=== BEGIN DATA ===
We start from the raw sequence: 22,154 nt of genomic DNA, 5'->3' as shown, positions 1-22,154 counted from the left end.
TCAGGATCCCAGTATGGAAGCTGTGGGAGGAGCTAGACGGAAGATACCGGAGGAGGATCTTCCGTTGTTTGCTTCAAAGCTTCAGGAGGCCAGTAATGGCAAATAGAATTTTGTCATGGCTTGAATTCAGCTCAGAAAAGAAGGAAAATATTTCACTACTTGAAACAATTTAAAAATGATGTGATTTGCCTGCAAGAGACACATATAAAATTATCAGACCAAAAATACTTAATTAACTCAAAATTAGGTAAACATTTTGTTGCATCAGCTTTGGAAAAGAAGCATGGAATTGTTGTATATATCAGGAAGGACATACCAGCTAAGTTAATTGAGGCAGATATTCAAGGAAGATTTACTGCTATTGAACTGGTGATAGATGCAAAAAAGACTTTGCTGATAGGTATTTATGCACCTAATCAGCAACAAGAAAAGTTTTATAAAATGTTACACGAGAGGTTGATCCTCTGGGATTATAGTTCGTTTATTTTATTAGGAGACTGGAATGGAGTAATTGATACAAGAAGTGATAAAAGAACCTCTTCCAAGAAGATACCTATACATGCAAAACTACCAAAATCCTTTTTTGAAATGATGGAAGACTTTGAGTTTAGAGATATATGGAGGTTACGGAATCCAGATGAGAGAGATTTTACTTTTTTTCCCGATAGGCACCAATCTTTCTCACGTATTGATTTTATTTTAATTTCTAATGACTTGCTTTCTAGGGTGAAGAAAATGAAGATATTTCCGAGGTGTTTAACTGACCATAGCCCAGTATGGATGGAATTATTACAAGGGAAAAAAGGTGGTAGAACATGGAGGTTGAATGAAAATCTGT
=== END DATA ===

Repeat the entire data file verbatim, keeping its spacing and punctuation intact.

We start from the raw sequence: 22,154 nt of genomic DNA, 5'->3' as shown, positions 1-22,154 counted from the left end.
TCAGGATCCCAGTATGGAAGCTGTGGGAGGAGCTAGACGGAAGATACCGGAGGAGGATCTTCCGTTGTTTGCTTCAAAGCTTCAGGAGGCCAGTAATGGCAAATAGAATTTTGTCATGGCTTGAATTCAGCTCAGAAAAGAAGGAAAATATTTCACTACTTGAAACAATTTAAAAATGATGTGATTTGCCTGCAAGAGACACATATAAAATTATCAGACCAAAAATACTTAATTAACTCAAAATTAGGTAAACATTTTGTTGCATCAGCTTTGGAAAAGAAGCATGGAATTGTTGTATATATCAGGAAGGACATACCAGCTAAGTTAATTGAGGCAGATATTCAAGGAAGATTTACTGCTATTGAACTGGTGATAGATGCAAAAAAGACTTTGCTGATAGGTATTTATGCACCTAATCAGCAACAAGAAAAGTTTTATAAAATGTTACACGAGAGGTTGATCCTCTGGGATTATAGTTCGTTTATTTTATTAGGAGACTGGAATGGAGTAATTGATACAAGAAGTGATAAAAGAACCTCTTCCAAGAAGATACCTATACATGCAAAACTACCAAAATCCTTTTTTGAAATGATGGAAGACTTTGAGTTTAGAGATATATGGAGGTTACGGAATCCAGATGAGAGAGATTTTACTTTTTTTCCCGATAGGCACCAATCTTTCTCACGTATTGATTTTATTTTAATTTCTAATGACTTGCTTTCTAGGGTGAAGAAAATGAAGATATTTCCGAGGTGTTTAACTGACCATAGCCCAGTATGGATGGAATTATTACAAGGGAAAAAAGGTGGTAGAACATGGAGGTTGAATGAAAATCTGT